unexpectedly expecting – he gets to be a DAD!!!

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But you guys … he gets to be a DAD!!!!!!

So here has been my absolute number one favorite thing about being pregnant: she kicks to his voice. I know, stop it already, right?

Jason started reading to her each night around week 20 – an early introduction to Aslan.

And right about when my clever little app said she’d start recognizing and remembering noises, I noticed that she would start spinning/kicking within about two minutes of him reading to her.

The first of so many daddy-daughter moments.

I consider myself a bit of an expert when it comes to recognizing a good Dad, only because I have one of the best. A dad who loves being a Dad. We always knew we were (are) his favorite thing about his life – I mean, not a lot of kids get to say that. And yeah he was a workaholic and yeah he wasn’t perfect, but man we never ever doubted where we fit on his priority list. And he made things FUN, taking us on tractor rides (usually in the backhoe bucket), almost daily outings on the boat throughout summer, and bless the man he even tried to learn how to ski to join my brother and I on the slopes – a one day attempt that had all too many comical tumbles involved.

So now JASON gets to be a Dad! And he’s already an amazing one. And she will never doubt if she is loved, and he will have her dance on his toes and ride on his back and with every look make her know she’s celebrated even when she’s exhausting.

There are a lot of paths we thought we’d take to parenting, including some failed adoptions, and then ultimately the release of parenting, at least traditionally. It included stepping into the foster care world through Royal Family Kids and getting our own home certified. Not to mention the countless number of college “kids” that

have been part of our life since our marriage began on the campus of Cal Baptist University all those years ago.

So there’s a lot of Dad-ing he’s already got under his belt. I’m just excited to see it flood him with a new identity. To see her kicks and giggles in real life when he reads to her. To watch her bounce on his shoulders. To see him in her eyes (reallllly hoping she gets his eyes).

There are so many things that almost weren’t. When everything inside me ached in saying goodbye to this man. This man who’s been my rock, my best friend, my co world adventurer, my driveway dancing partner, my safe place.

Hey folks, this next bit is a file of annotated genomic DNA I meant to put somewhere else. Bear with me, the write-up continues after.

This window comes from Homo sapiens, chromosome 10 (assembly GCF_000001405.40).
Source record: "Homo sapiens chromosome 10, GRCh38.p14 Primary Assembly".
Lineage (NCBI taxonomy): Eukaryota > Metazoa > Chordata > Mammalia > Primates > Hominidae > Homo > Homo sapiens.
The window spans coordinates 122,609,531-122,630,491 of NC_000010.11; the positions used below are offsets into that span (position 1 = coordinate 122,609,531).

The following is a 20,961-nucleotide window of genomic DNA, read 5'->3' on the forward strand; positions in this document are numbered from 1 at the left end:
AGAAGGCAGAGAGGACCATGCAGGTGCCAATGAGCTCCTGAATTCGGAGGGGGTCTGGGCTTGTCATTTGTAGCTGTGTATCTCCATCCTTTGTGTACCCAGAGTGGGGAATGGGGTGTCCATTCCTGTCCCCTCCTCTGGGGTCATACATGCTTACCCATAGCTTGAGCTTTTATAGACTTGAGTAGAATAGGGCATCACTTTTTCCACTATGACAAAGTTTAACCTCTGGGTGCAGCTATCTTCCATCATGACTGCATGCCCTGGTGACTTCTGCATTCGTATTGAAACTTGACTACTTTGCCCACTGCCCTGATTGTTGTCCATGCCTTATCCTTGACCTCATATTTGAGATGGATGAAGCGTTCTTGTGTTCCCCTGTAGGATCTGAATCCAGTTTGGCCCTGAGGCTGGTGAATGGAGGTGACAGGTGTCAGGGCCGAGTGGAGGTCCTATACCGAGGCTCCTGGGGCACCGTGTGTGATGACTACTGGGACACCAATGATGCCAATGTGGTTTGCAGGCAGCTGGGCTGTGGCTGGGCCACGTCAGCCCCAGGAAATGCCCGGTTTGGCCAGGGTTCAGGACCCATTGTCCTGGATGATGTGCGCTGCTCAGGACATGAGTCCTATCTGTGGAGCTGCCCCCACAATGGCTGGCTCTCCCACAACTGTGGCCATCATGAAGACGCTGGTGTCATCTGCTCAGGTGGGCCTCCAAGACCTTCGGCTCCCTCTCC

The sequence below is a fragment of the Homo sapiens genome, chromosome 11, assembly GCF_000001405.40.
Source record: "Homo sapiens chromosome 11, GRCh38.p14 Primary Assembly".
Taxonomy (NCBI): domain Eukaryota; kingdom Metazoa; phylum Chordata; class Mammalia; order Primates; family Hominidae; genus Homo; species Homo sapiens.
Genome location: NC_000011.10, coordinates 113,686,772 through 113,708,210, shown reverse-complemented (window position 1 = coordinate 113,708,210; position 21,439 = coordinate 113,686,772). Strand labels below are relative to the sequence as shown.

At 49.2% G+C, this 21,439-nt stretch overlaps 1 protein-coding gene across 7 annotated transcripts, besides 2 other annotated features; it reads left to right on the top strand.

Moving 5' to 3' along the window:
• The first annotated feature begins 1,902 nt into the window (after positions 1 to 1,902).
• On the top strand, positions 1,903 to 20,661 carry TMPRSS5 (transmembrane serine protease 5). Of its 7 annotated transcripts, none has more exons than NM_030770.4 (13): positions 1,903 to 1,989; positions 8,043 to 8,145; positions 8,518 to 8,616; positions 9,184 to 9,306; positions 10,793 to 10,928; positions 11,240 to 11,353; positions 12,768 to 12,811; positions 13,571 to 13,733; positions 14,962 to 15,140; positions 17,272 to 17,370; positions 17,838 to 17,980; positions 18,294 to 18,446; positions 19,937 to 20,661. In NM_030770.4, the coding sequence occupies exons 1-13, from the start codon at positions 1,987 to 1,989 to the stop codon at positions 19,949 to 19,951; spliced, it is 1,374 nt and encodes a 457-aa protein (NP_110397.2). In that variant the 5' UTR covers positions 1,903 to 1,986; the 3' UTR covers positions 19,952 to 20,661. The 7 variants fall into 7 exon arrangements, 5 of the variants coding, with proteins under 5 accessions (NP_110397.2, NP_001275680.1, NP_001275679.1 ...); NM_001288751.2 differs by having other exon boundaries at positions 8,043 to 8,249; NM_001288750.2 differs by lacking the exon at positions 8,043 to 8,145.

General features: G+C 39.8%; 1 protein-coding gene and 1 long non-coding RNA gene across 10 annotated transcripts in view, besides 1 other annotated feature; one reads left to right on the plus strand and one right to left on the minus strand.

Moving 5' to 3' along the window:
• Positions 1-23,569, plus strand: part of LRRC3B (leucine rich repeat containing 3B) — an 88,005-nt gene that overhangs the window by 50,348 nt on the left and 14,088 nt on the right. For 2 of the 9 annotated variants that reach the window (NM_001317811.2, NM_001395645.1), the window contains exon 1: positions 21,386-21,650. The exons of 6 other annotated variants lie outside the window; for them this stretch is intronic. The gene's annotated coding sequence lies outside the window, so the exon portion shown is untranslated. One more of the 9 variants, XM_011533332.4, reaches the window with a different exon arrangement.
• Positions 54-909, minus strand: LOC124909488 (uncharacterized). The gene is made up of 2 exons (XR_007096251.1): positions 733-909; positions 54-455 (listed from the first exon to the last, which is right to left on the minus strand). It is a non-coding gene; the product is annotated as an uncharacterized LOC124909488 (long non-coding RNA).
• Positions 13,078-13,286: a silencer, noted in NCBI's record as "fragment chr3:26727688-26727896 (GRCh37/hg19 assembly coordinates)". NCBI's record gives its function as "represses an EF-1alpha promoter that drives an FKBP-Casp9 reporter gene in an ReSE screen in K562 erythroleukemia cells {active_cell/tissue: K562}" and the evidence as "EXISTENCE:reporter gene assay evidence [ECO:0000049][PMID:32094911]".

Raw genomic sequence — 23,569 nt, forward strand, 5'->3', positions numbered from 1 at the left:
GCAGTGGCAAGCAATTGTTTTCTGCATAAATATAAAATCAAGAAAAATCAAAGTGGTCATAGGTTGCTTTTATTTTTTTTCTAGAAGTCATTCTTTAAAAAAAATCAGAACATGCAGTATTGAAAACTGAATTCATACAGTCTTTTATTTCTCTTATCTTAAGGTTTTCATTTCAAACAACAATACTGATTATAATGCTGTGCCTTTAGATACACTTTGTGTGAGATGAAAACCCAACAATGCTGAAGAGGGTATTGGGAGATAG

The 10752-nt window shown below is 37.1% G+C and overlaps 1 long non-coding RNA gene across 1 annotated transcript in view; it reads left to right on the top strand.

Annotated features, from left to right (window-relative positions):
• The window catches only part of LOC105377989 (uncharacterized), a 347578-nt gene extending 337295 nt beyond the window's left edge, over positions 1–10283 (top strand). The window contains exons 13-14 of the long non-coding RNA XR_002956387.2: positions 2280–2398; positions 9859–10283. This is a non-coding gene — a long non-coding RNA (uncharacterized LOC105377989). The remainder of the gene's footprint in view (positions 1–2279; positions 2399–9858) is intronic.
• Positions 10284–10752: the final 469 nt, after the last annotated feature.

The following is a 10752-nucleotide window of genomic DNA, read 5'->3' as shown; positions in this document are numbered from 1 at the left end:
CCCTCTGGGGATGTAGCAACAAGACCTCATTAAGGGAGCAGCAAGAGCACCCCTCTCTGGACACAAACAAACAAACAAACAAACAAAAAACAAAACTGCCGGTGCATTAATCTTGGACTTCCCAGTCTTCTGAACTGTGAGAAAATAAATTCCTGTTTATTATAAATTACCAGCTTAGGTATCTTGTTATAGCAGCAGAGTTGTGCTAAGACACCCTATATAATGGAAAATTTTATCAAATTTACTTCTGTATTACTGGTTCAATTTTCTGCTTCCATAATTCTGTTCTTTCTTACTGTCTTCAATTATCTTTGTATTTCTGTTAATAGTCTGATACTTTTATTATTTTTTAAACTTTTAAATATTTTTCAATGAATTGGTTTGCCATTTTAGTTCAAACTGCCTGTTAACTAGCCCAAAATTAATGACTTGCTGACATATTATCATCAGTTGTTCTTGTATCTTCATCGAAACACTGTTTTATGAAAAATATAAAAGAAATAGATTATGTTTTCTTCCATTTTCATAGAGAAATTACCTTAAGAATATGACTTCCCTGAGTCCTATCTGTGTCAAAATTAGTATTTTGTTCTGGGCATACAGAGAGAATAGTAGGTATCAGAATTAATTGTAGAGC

This man that God gave back so we could shout Amen to the Long Road.

And now, you guys, Amen to the Long Road paved with DIAPERS because HE GETS TO BE A DAD!

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unexpectedly expecting

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So I’m 40. And pregnant. HA! Didn’t see that coming. But then, my 30s did teach me a lot about just how much I don’t know.

Not a story I could ever write, but one I’d like to write down at least a bit of. I mean holy goodness. So much holy. So much goodness.

About 12 years ago we started our journey into unplanned unparenthood. About 6 years ago we stopped all tests and “trying”, found happy again, embraced an unplanned but brilliant life and even adopted the childless fistbump. And then of course 3 years ago we learned firsthand the fragility of life and the power of living a miracle.

So much holy. So much goodness. My 30s brought a lot of life.

And now 40 is bringing a whole new life. What the what? Literally as I sit here typing, with my laptop perched on an ever-growing belly, weeks (days maybe!) away from meeting her, I still have a hard time believing it. Goodness and mercy aren’t just following me, they’re kicking me from the inside out!

From unplanned unparenthood to unexpectedly expecting.

To say this little peanut caught us off guard would be an understatement. Our whole world got flipped upside down when we saw those two pink lines. Immediate laughter filled the room – the laughs of wonder, delight, and pure shock. About five minutes later the terror showed up, where suddenly I felt super responsible for this fragile life, and super vulnerable to what a positive pregnancy test meant, deeply deeply aware of the many directions it could go. Nothing can make you more wary of a pee stick than infertility kicking you in the teeth over and over again.

My first doctor’s appointment was entertaining to the staff because I remained in a stupor, just dumbfounded. One nurse said “you’re the most chill pregnant lady I’ve ever seen” and I looked at her like she’d just told me I was calmly growing a third arm. I mean, that’s how bizarre the whole thing felt.

About a week later we heard a heartbeat. It was at week 10 when she looked like a little person. And waved at us. I just marvel that now we are so close to waving back at her.

Turns out that this little surprise came home with us from a trip to Rome over the New Year – same week that these two little Protestants were blessed by the Pope, actually – do with that what you will. It was our first international trip post-heart attack (complete with my hot-mess tears on the flight). We didn’t post a single photo from that trip. It was just ours. As we rang in 2019, there wasn’t even a flicker in our mind that this little girl would be coming home as our little Italian souvenir.